Both my annual report on the operation of the Terrorist Prevention and Investigation Measures (TPIMs) Act 2011 and the Government’s response¬†were laid before Parliament and published on 12 March 2015.¬† They are summarised here.
TPIMs – the less onerous successors to control orders – “withered on the vine” during 2014, with only a single TPIM intermittently in force.¬† That is in itself no cause for regret: as demonstrated by the November 2014 judgment in DD v Secretary of State for the Home Department  EWHC 3820 (Admin), which is freely available on the bailii website, TPIMs are intrusive measures which need to be reserved for the exceptional cases in which a credible terrorist threat cannot be dealt with by prosecution of deportation.
But TPIMs can be very useful in an appropriate case: they can disrupt the associations of dangerous terrorists, as well as reducing the cost of keeping an eye on them (e.g. by tagging and the use of curfews).¬† Confidence in the regime was jeopardised by two high-profile absconds in 2012 and 2013.¬† If the regime is to be retained, it is important therefore that it is fit for purpose.
With this in mind, I made 10 recommendations for improvement in my Report of March 2014.¬† With minor reservations, all 10 of those recommendations have been accepted by the Government, and those requiring¬†statutory change¬†have been given effect in the Counter-Terrorism and Security Act 2015.
Key recent changes to the TPIM regime include:
- A reduction in the scope of “terrorism-related activity”, to ensure that only those who are closely related¬†to acts of terrorism¬†may be subject to TPIMs
- A requirement that the Home Secretary be satisfied of involvement in terrorism on the balance of probabilities before she can impose a TPIM
- The ability to require TPIM subjects to attend meetings with a view to deradicalisation
- The restoration of a relocation power, under which TPIM subjects – with their family if they so choose – can be required to live up to 200 miles from their home and local associates.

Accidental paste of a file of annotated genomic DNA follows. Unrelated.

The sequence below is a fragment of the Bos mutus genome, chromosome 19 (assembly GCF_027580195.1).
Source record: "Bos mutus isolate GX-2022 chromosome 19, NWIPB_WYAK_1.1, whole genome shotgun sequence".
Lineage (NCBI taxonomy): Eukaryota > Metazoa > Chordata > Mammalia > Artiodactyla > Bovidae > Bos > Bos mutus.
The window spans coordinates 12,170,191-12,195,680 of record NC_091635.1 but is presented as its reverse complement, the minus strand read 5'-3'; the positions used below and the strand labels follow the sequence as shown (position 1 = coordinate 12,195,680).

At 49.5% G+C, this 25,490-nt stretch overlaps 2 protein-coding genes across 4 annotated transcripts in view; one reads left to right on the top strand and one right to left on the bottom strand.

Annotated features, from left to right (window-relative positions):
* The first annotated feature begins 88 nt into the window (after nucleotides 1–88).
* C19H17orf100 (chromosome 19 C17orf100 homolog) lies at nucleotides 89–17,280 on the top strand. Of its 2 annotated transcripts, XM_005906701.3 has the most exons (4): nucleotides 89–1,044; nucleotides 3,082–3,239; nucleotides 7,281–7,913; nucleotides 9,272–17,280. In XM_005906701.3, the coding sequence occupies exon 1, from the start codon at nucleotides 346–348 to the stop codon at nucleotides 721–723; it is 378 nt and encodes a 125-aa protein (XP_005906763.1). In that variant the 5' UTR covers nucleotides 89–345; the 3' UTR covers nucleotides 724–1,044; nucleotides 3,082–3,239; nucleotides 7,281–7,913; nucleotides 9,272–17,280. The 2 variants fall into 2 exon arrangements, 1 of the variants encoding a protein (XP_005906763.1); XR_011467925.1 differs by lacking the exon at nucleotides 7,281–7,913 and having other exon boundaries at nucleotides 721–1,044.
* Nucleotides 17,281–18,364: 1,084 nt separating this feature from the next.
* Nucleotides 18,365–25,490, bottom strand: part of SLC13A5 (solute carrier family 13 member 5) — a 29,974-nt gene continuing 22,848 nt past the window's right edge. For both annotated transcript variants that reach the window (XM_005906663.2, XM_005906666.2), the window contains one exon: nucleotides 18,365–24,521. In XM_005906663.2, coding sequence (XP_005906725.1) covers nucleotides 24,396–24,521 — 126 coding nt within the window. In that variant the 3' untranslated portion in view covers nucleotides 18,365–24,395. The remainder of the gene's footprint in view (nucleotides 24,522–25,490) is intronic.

- The formation of a working group, chaired by a High Court judge and tasked with identifying recommendations that could improve the fairness of TPIM proceedings.
“I believe that TPIMs Mk II should be fairer and more serviceable than either the control order regime in force from 2005-2011,¬† or TPIMs Mk I.¬† That proposition will be tested in the years ahead.¬† In any event, I hope nobody will lose sight of the fact that these exceptionally intrusive measures, though a powerful weapon against the undoubted threat of terrorism, are also a last resort.”
TPIMs – Government response
In its response, the Government notes¬†that it has¬†accepted most of my recommendations and reflects upon two that it did not:
- the proposal that the¬†Home Secretary should be¬†required on review to persuade¬†a court¬†on the balance of probabilities that a TPIM subject was involved in terrrorism, and
- a statutory bar to the use as evidence of information given during compulsory deradicalisation interviews (appointment measures).
On the first of those points, the Government notes that the court will¬†ask whether the Home Secretary has acted reasonable and proportionately¬†– though it adds, intriguingly, that “Both the Home Secretary‚Äôs decision to impose a TPIM notice and the review by the court will be considered on the balance of probabilities that the individual is or has been involved in terrorism-related activity.”
On the second, the Government¬†considers that the existing power of the criminal courts¬†to exclude evidence where to admit it would have an adverse effect on the fairness of proceedings is a “sufficient safeguard” to ensure that information obtained in these meetings cannot be unfairly used against the individual.¬† This recalls the¬†Government’s failure to adopt the recommendation of the Divisional Court in Beghal (echoed in my July 2014 report) that there should be a statutory bar on the use of evidence given under compulsion in the course of an interview under Schedule 7 to the¬† Terrorism Act¬†(port powers).¬† More positively, the Home Secretary undertakes to “consider on a case by case basis whether appropriate assurances can be provided about how information obtained through the appointments measure will be used”.
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